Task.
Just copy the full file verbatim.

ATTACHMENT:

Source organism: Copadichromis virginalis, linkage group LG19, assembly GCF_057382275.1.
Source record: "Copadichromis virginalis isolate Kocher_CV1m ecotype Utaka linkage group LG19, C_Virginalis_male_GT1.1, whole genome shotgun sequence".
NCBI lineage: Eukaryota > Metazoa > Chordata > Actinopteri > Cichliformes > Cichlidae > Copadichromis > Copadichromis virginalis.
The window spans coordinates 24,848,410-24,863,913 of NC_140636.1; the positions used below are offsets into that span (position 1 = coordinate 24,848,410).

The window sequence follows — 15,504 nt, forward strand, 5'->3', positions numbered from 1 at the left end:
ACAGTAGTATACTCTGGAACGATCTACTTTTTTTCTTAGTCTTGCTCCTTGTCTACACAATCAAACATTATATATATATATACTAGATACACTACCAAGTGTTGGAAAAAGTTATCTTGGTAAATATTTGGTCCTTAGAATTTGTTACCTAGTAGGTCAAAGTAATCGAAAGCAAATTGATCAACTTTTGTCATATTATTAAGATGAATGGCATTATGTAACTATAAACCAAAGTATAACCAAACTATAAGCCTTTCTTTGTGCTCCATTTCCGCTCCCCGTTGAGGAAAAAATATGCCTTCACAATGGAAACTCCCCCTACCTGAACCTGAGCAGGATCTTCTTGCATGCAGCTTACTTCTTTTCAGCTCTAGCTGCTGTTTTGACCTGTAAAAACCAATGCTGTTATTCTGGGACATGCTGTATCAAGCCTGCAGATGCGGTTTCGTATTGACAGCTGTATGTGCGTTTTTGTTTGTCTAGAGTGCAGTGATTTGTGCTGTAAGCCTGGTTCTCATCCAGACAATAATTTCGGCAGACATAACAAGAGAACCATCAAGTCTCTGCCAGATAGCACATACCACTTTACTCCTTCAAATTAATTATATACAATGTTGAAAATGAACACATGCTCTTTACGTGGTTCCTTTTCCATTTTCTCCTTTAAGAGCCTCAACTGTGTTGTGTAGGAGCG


Source organism: Copadichromis virginalis, linkage group LG19, assembly GCF_057382275.1.
Source record: "Copadichromis virginalis isolate Kocher_CV1m ecotype Utaka linkage group LG19, C_Virginalis_male_GT1.1, whole genome shotgun sequence".
NCBI lineage: Eukaryota > Metazoa > Chordata > Actinopteri > Cichliformes > Cichlidae > Copadichromis > Copadichromis virginalis.
The window spans coordinates 24,848,410-24,863,913 of NC_140636.1; the positions used below are offsets into that span (position 1 = coordinate 24,848,410).

The window sequence follows — 15,504 nt, forward strand, 5'->3', positions numbered from 1 at the left end:
ACAGTAGTATACTCTGGAACGATCTACTTTTTTTCTTAGTCTTGCTCCTTGTCTACACAATCAAACATTATATATATATATACTAGATACACTACCAAGTGTTGGAAAAAGTTATCTTGGTAAATATTTGGTCCTTAGAATTTGTTACCTAGTAGGTCAAAGTAATCGAAAGCAAATTGATCAACTTTTGTCATATTATTAAGATGAATGGCATTATGTAACTATAAACCAAAGTATAACCAAACTATAAGCCTTTCTTTGTGCTCCATTTCCGCTCCCCGTTGAGGAAAAAATATGCCTTCACAATGGAAACTCCCCCTACCTGAACCTGAGCAGGATCTTCTTGCATGCAGCTTACTTCTTTTCAGCTCTAGCTGCTGTTTTGACCTGTAAAAACCAATGCTGTTATTCTGGGACATGCTGTATCAAGCCTGCAGATGCGGTTTCGTATTGACAGCTGTATGTGCGTTTTTGTTTGTCTAGAGTGCAGTGATTTGTGCTGTAAGCCTGGTTCTCATCCAGACAATAATTTCGGCAGACATAACAAGAGAACCATCAAGTCTCTGCCAGATAGCACATACCACTTTACTCCTTCAAATTAATTATATACAATGTTGAAAATGAACACATGCTCTTTACGTGGTTCCTTTTCCATTTTCTCCTTTAAGAGCCTCAACTGTGTTGTGTAGGAGCG